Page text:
Experimental measurements of burning rates, analysis of key reactions and kinetic pathways, and modeling studies were performed for H2/CH 4/O2/diluent flames spanning a wide range of fuel-lean conditions: equivalence ratios from 0.30 to 1.0, flame temperatures from 1400 to 1800 K, pressures from 1 to 25 atm, CH4 fuel fractions from 0 to 0.1. The experimental data show negative pressure dependence of burning rate at high-pressure, low-flame-temperature conditions for all equivalence ratios and with CH4 addition. Substantial differences are observed between literature model predictions and the experimental data as well as among model predictions themselves-up to a factor of four at high pressures. Similar to our previous work that demonstrated that none of the recent kinetic models reproduced the measured pressure dependence of the mass burning rate for all diluent concentrations and medium to high equivalence ratios, here it is demonstrated that none reproduce the measured pressure dependence for very low equivalence ratios. The effect of pressure on the kinetics of lean flames is largely driven by competition of both H + O2(+M) = HO2(+M) and HO2 + O/OH/HO2 with the main branching reactions, in contrast to rich mixtures that are largely driven by competition of both H + O2(+M) = HO2(+M) and HO2 + H with the main branching reactions. Methane addition is shown to influence the pressure dependence mainly through reactions of CH3 with H and HO2. Given the nature of the modeling problem for high-pressure flames, it appears that a rigorous solution to improving predictive capabilities will require both empirical adjustments of multiple rate constant parameters as well as improved characterization of the functional temperature and pressure dependence of certain highly sensitive reactions. Furthermore, many of the reactions responsible for uncertainties in the pressure dependence of H2/O 2 flames at high pressures are shown to contribute significantly to uncertainties in the pressure dependence of flames of hydrocarbon fuels.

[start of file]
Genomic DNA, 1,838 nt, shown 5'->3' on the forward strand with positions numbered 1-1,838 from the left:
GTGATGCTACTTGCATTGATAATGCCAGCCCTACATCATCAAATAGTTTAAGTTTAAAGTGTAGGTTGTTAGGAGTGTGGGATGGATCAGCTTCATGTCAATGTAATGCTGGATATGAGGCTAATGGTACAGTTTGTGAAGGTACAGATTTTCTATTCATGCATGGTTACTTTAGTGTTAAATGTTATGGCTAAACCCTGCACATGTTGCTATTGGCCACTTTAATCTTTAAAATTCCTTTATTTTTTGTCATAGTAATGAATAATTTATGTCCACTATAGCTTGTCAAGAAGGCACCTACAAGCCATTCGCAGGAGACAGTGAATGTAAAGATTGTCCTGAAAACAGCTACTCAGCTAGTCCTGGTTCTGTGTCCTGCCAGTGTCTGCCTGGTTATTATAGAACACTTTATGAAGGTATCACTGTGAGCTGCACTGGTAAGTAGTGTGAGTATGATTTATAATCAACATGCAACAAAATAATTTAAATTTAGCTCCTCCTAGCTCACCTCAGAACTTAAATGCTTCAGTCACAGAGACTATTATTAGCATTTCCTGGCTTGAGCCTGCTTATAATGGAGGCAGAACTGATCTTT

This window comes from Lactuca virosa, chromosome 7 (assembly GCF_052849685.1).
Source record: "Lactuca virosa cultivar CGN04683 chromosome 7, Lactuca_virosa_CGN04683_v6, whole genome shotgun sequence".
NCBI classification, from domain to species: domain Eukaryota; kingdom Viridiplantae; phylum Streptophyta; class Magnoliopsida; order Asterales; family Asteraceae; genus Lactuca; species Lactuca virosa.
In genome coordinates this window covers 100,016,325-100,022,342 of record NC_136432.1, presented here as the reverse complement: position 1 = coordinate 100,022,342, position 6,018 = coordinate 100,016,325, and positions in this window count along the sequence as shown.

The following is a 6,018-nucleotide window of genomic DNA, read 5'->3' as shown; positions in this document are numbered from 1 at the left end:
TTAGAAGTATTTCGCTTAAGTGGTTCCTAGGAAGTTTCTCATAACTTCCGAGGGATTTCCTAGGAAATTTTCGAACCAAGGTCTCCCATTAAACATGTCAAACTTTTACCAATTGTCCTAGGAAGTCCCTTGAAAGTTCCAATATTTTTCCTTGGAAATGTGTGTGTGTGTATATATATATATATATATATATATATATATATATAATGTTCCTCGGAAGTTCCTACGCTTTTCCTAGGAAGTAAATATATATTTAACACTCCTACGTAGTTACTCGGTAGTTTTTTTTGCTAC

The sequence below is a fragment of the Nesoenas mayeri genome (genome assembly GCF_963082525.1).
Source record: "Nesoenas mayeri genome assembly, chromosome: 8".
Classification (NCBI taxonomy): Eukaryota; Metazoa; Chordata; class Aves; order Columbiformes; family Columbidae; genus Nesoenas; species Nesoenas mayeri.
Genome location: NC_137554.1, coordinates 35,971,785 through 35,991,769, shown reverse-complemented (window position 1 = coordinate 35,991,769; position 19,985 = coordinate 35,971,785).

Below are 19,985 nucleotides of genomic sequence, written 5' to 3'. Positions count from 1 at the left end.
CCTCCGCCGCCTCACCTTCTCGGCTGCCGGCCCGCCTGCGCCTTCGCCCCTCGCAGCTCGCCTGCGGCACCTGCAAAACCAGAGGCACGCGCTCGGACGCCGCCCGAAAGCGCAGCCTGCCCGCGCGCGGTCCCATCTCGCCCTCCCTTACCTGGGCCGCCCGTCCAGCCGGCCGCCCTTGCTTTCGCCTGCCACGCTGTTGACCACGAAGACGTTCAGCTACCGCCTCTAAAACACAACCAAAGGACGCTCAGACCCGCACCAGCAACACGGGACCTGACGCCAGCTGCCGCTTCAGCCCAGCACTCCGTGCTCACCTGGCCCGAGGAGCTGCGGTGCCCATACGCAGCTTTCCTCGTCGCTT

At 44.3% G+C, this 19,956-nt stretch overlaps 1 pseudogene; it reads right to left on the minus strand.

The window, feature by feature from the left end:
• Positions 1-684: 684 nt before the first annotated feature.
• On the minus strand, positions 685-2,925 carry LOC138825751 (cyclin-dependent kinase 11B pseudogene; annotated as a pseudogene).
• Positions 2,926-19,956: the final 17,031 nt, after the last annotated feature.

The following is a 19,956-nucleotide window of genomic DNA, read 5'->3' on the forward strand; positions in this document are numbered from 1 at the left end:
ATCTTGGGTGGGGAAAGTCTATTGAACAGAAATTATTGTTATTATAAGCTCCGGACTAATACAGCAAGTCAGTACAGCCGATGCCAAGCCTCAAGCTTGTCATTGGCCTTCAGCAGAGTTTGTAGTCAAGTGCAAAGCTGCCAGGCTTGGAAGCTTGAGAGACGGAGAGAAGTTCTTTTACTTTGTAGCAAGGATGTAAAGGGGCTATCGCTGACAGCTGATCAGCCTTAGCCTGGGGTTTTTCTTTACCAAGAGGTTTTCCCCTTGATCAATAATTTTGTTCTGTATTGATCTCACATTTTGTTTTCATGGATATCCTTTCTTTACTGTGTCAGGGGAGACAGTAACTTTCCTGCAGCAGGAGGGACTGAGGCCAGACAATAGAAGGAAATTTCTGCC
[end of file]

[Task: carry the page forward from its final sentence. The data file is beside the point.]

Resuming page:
All Science Journal Classification (ASJC) codes
- Chemical Engineering(all)
- Mechanical Engineering
- Physical and Theoretical Chemistry
- Chemical mechanism
- Flame speed